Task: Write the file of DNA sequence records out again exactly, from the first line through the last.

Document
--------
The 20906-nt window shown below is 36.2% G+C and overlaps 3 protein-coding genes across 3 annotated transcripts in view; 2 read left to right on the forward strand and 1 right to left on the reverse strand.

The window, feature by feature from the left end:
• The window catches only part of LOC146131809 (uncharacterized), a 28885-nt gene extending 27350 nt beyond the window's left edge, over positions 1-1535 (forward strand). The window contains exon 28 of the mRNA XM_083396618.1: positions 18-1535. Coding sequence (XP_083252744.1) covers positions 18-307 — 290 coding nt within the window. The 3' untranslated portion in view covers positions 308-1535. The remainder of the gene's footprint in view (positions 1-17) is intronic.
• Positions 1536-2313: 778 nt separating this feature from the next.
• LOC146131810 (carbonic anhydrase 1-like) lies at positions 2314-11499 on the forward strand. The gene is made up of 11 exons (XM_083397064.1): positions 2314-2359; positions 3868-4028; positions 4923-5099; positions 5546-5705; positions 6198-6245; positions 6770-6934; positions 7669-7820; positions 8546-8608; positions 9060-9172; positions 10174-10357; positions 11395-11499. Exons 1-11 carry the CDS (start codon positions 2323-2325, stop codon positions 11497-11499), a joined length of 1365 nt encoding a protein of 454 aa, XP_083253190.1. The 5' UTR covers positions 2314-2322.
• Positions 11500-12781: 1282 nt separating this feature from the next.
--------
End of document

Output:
The 20906-nt window shown below is 36.2% G+C and overlaps 3 protein-coding genes across 3 annotated transcripts in view; 2 read left to right on the forward strand and 1 right to left on the reverse strand.

The window, feature by feature from the left end:
• The window catches only part of LOC146131809 (uncharacterized), a 28885-nt gene extending 27350 nt beyond the window's left edge, over positions 1-1535 (forward strand). The window contains exon 28 of the mRNA XM_083396618.1: positions 18-1535. Coding sequence (XP_083252744.1) covers positions 18-307 — 290 coding nt within the window. The 3' untranslated portion in view covers positions 308-1535. The remainder of the gene's footprint in view (positions 1-17) is intronic.
• Positions 1536-2313: 778 nt separating this feature from the next.
• LOC146131810 (carbonic anhydrase 1-like) lies at positions 2314-11499 on the forward strand. The gene is made up of 11 exons (XM_083397064.1): positions 2314-2359; positions 3868-4028; positions 4923-5099; positions 5546-5705; positions 6198-6245; positions 6770-6934; positions 7669-7820; positions 8546-8608; positions 9060-9172; positions 10174-10357; positions 11395-11499. Exons 1-11 carry the CDS (start codon positions 2323-2325, stop codon positions 11497-11499), a joined length of 1365 nt encoding a protein of 454 aa, XP_083253190.1. The 5' UTR covers positions 2314-2322.
• Positions 11500-12781: 1282 nt separating this feature from the next.